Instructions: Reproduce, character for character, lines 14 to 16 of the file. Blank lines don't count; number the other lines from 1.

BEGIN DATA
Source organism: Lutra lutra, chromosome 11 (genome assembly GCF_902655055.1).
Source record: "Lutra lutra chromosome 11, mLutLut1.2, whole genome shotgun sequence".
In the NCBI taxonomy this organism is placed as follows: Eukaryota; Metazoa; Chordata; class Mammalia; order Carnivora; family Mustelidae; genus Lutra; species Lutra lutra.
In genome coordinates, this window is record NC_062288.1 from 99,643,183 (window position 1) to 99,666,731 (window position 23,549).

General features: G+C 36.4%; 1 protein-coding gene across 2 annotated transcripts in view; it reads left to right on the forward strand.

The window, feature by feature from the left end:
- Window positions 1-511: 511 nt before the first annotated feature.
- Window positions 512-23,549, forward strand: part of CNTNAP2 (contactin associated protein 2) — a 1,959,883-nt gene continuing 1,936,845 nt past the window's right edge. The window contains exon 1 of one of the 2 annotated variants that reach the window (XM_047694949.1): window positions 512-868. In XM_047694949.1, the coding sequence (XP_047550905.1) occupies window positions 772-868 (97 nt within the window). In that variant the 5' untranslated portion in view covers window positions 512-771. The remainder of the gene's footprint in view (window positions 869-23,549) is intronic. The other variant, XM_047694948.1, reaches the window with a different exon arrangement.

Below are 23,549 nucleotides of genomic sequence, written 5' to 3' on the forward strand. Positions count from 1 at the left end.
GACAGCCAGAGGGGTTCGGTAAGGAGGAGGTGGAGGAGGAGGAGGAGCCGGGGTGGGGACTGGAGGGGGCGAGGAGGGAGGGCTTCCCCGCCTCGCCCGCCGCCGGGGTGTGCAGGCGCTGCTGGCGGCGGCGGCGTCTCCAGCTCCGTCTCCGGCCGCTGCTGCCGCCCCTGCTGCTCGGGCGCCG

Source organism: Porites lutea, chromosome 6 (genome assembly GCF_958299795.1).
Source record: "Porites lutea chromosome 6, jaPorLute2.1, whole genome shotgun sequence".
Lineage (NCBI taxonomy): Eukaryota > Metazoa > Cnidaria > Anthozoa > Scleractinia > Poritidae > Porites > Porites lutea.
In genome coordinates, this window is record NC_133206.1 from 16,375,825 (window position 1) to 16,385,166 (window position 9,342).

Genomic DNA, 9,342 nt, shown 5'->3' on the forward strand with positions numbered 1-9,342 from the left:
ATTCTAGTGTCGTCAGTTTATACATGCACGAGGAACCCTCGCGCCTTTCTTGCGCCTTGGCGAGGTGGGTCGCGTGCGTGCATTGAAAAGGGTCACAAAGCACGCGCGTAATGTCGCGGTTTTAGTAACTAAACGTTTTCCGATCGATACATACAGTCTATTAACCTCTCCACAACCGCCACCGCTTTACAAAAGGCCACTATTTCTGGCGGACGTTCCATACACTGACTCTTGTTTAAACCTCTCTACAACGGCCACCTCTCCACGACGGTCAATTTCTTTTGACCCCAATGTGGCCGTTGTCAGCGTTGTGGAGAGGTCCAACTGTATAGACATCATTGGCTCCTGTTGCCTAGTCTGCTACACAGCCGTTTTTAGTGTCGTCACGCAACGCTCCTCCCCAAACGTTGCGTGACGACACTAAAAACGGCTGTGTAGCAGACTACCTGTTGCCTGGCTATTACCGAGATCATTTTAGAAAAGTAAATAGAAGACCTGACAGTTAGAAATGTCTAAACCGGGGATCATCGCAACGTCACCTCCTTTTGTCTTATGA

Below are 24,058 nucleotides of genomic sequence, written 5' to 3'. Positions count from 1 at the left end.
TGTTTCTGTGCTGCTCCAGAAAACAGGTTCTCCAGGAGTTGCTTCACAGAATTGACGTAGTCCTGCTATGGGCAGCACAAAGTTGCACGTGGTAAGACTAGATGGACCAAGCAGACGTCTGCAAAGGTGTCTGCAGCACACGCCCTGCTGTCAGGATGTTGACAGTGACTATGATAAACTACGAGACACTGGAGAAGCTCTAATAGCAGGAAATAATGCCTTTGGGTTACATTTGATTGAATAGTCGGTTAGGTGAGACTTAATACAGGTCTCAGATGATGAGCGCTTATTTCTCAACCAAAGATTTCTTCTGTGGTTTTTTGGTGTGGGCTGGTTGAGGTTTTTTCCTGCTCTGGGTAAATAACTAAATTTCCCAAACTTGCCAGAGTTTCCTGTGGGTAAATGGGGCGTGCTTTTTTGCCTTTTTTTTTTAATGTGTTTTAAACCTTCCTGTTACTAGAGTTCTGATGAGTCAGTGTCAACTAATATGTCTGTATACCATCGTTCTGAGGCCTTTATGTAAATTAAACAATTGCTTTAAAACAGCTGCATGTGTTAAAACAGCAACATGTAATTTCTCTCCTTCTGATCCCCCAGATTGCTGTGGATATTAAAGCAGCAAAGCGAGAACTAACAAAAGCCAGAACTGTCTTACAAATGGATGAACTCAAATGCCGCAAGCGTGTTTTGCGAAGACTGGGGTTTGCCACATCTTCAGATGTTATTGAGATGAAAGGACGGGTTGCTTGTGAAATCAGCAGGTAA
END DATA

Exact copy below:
In genome coordinates, this window is record NC_133206.1 from 16,375,825 (window position 1) to 16,385,166 (window position 9,342).

Genomic DNA, 9,342 nt, shown 5'->3' on the forward strand with positions numbered 1-9,342 from the left:
ATTCTAGTGTCGTCAGTTTATACATGCACGAGGAACCCTCGCGCCTTTCTTGCGCCTTGGCGAGGTGGGTCGCGTGCGTGCATTGAAAAGGGTCACAAAGCACGCGCGTAATGTCGCGGTTTTAGTAACTAAACGTTTTCCGATCGATACATACAGTCTATTAACCTCTCCACAACCGCCACCGCTTTACAAAAGGCCACTATTTCTGGCGGACGTTCCATACACTGACTCTTGTTTAAACCTCTCTACAACGGCCACCTCTCCACGACGGTCAATTTCTTTTGACCCCAATGTGGCCGTTGTCAGCGTTGTGGAGAGGTCCAACTGTATAGACATCATTGGCTCCTGTTGCCTAGTCTGCTACACAGCCGTTTTTAGTGTCGTCACGCAACGCTCCTCCCCAAACGTTGCGTGACGACACTAAAAACGGCTGTGTAGCAGACTACCTGTTGCCTGGCTATTACCGAGATCATTTTAGAAAAGTAAATAGAAGACCTGACAGTTAGAAATGTCTAAACCGGGGATCATCGCAACGTCACCTCCTTTTGTCTTATGA